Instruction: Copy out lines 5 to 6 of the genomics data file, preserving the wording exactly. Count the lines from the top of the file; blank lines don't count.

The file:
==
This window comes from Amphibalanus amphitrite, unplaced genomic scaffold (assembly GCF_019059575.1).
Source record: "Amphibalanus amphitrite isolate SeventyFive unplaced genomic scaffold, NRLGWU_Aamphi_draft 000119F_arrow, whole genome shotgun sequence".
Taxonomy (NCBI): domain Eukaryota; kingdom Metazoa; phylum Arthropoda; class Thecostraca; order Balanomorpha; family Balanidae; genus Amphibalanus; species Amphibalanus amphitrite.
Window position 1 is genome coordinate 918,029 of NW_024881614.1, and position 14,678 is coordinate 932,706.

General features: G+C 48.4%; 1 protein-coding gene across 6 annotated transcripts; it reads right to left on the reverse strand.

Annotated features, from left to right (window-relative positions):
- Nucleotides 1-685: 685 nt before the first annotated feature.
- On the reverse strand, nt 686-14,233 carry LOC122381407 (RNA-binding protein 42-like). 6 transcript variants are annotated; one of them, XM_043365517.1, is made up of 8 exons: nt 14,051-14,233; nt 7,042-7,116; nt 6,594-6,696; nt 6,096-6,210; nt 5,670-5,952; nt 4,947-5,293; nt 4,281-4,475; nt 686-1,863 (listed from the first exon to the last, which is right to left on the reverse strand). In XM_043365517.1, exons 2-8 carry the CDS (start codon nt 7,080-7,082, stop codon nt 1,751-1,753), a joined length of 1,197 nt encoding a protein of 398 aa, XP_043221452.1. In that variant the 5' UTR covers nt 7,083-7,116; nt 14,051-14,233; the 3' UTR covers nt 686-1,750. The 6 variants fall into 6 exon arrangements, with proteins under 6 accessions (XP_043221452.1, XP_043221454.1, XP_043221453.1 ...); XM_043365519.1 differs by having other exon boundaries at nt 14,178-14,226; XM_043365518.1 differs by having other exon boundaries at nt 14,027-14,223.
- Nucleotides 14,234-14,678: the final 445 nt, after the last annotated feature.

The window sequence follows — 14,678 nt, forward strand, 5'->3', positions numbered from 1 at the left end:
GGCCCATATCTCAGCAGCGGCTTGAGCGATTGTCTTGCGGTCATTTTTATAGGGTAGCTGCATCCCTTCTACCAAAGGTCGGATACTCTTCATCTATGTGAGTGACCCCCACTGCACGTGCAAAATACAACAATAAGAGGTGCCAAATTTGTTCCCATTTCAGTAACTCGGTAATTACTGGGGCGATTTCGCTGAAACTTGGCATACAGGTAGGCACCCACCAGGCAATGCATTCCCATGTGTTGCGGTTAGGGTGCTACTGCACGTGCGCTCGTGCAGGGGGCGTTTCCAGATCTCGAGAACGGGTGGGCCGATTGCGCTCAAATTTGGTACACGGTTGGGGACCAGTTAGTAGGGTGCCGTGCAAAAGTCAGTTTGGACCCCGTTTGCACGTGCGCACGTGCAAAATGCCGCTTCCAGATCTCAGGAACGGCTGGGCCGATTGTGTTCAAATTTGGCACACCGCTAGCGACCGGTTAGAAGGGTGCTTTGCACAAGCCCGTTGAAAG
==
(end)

General features: G+C 48.4%; 1 protein-coding gene across 6 annotated transcripts; it reads right to left on the reverse strand.

Annotated features, from left to right (window-relative positions):